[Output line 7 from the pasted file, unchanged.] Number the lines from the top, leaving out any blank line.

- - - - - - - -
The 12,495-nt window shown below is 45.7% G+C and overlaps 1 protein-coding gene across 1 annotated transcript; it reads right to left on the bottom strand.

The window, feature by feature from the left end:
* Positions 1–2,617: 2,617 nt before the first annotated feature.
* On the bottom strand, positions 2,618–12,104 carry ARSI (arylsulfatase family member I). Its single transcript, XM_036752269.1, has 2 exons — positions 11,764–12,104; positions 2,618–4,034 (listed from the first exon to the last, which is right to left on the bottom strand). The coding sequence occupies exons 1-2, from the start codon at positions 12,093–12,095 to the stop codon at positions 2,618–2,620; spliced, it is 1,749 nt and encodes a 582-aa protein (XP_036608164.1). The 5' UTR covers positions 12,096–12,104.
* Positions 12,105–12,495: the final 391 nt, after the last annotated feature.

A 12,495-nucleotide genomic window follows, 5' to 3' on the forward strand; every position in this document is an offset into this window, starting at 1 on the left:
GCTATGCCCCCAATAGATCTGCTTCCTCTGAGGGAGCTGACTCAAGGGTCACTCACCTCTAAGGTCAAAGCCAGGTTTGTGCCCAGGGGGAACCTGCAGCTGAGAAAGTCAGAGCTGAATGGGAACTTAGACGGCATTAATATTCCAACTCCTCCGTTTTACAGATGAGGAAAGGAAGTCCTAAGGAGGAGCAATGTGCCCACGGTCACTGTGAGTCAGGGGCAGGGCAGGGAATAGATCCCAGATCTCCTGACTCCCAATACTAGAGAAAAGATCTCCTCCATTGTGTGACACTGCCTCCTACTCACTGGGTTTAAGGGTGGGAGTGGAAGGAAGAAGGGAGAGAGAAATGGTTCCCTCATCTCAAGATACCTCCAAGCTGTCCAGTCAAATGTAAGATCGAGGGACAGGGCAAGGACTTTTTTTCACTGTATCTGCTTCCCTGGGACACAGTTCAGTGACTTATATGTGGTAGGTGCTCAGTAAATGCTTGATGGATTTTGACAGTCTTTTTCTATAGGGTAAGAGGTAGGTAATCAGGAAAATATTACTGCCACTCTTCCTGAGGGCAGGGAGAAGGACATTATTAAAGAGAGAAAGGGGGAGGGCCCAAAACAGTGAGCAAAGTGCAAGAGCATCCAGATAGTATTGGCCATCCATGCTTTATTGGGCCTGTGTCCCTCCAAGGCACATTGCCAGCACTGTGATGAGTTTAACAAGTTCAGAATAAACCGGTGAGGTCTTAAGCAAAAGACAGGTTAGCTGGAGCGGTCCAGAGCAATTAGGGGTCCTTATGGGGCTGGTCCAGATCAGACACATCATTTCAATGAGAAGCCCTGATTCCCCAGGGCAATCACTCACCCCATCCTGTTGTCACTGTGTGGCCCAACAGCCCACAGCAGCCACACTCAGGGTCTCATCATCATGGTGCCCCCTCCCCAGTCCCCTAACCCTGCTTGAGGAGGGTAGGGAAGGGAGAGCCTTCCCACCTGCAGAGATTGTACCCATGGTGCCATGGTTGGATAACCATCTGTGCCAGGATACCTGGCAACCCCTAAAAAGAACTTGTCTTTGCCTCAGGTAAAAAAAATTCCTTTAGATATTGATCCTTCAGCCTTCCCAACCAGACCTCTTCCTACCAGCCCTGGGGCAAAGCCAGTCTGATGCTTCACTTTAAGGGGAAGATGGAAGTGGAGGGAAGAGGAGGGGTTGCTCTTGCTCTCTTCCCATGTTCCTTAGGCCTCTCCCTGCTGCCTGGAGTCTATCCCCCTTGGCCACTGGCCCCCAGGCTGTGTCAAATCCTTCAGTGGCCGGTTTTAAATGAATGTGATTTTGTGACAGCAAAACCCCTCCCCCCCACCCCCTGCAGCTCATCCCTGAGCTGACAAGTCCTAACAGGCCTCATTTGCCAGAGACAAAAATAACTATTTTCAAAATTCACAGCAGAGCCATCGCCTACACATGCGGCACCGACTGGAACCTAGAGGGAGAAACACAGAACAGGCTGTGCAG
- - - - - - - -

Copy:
GCTATGCCCCCAATAGATCTGCTTCCTCTGAGGGAGCTGACTCAAGGGTCACTCACCTCTAAGGTCAAAGCCAGGTTTGTGCCCAGGGGGAACCTGCAGCTGAGAAAGTCAGAGCTGAATGGGAACTTAGACGGCATTAATATTCCAACTCCTCCGTTTTACAGATGAGGAAAGGAAGTCCTAAGGAGGAGCAATGTGCCCACGGTCACTGTGAGTCAGGGGCAGGGCAGGGAATAGATCCCAGATCTCCTGACTCCCAATACTAGAGAAAAGATCTCCTCCATTGTGTGACACTGCCTCCTACTCACTGGGTTTAAGGGTGGGAGTGGAAGGAAGAAGGGAGAGAGAAATGGTTCCCTCATCTCAAGATACCTCCAAGCTGTCCAGTCAAATGTAAGATCGAGGGACAGGGCAAGGACTTTTTTTCACTGTATCTGCTTCCCTGGGACACAGTTCAGTGACTTATATGTGGTAGGTGCTCAGTAAATGCTTGATGGATTTTGACAGTCTTTTTCTATAGGGTAAGAGGTAGGTAATCAGGAAAATATTACTGCCACTCTTCCTGAGGGCAGGGAGAAGGACATTATTAAAGAGAGAAAGGGGGAGGGCCCAAAACAGTGAGCAAAGTGCAAGAGCATCCAGATAGTATTGGCCATCCATGCTTTATTGGGCCTGTGTCCCTCCAAGGCACATTGCCAGCACTGTGATGAGTTTAACAAGTTCAGAATAAACCGGTGAGGTCTTAAGCAAAAGACAGGTTAGCTGGAGCGGTCCAGAGCAATTAGGGGTCCTTATGGGGCTGGTCCAGATCAGACACATCATTTCAATGAGAAGCCCTGATTCCCCAGGGCAATCACTCACCCCATCCTGTTGTCACTGTGTGGCCCAACAGCCCACAGCAGCCACACTCAGGGTCTCATCATCATGGTGCCCCCTCCCCAGTCCCCTAACCCTGCTTGAGGAGGGTAGGGAAGGGAGAGCCTTCCCACCTGCAGAGATTGTACCCATGGTGCCATGGTTGGATAACCATCTGTGCCAGGATACCTGGCAACCCCTAAAAAGAACTTGTCTTTGCCTCAGGTAAAAAAAATTCCTTTAGATATTGATCCTTCAGCCTTCCCAACCAGACCTCTTCCTACCAGCCCTGGGGCAAAGCCAGTCTGATGCTTCACTTTAAGGGGAAGATGGAAGTGGAGGGAAGAGGAGGGGTTGCTCTTGCTCTCTTCCCATGTTCCTTAGGCCTCTCCCTGCTGCCTGGAGTCTATCCCCCTTGGCCACTGGCCCCCAGGCTGTGTCAAATCCTTCAGTGGCCGGTTTTAAATGAATGTGATTTTGTGACAGCAAAACCCCTCCCCCCCACCCCCTGCAGCTCATCCCTGAGCTGACAAGTCCTAACAGGCCTCATTTGCCAGAGACAAAAATAACTATTTTCAAAATTCACAGCAGAGCCATCGCCTACACATGCGGCACCGACTGGAACCTAGAGGGAGAAACACAGAACAGGCTGTGCAG